Mathematics of cancer

The development of cancer treatments and therapeutic interventions is subject to a great deal of uncertainty and involves a fair amount of trial and error. This reduces the potential clinical benefits and also causes costs to shoot up. The outcome from currently available treatments can be improved, for instance by optimizing the schedules, dosage, and combinations with other therapies. Clinical trials on their different phases can also be predesigned virtually to produce better results with lower investment. We describe treatment effects with mathematical models that we then use to conduct in silico clinical trials and explore modifications. This allows us to identify the best results in terms of resistance, survival, and toxicity.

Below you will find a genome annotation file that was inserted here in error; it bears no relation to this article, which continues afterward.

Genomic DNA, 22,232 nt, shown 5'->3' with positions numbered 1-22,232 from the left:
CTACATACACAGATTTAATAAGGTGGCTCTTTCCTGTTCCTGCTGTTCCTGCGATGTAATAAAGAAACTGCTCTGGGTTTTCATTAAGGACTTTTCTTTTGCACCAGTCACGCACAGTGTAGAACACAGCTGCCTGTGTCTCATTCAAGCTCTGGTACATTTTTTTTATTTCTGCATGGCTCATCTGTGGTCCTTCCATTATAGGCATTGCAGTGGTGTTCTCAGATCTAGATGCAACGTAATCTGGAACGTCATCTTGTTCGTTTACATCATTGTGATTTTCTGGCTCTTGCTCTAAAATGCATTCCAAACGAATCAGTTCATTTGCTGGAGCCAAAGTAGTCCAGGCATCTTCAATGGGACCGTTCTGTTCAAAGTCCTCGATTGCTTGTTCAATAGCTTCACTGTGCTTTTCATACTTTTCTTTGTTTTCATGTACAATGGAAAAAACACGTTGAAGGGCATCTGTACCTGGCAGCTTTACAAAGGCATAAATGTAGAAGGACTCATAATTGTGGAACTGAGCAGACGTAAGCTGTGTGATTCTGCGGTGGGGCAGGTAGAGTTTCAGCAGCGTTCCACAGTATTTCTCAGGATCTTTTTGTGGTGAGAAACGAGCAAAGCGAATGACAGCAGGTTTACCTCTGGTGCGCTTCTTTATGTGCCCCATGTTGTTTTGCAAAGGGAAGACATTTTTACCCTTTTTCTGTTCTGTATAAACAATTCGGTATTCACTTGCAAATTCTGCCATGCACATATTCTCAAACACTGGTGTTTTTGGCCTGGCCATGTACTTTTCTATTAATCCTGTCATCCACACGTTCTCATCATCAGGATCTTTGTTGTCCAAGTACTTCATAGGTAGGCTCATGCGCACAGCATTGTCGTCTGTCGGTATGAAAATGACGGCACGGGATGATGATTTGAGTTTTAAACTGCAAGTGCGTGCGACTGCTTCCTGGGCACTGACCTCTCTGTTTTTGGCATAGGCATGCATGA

Phenotypically structured PDE models for the scaling of the metabolic hotspot of activity in cancer.

Optimal control of chemotherapy for low-grade gliomas.

Dynamical system analysis of the feedback signaling in B lymphopoiesis.

Role of stochastic fluctuations in the non-genetic evolution of clonal cell populations.

Nonlinear wave FKPP-like model for the analysis of the proliferative rim width in glioblastoma.


There are no publications on this topic yet, but they are coming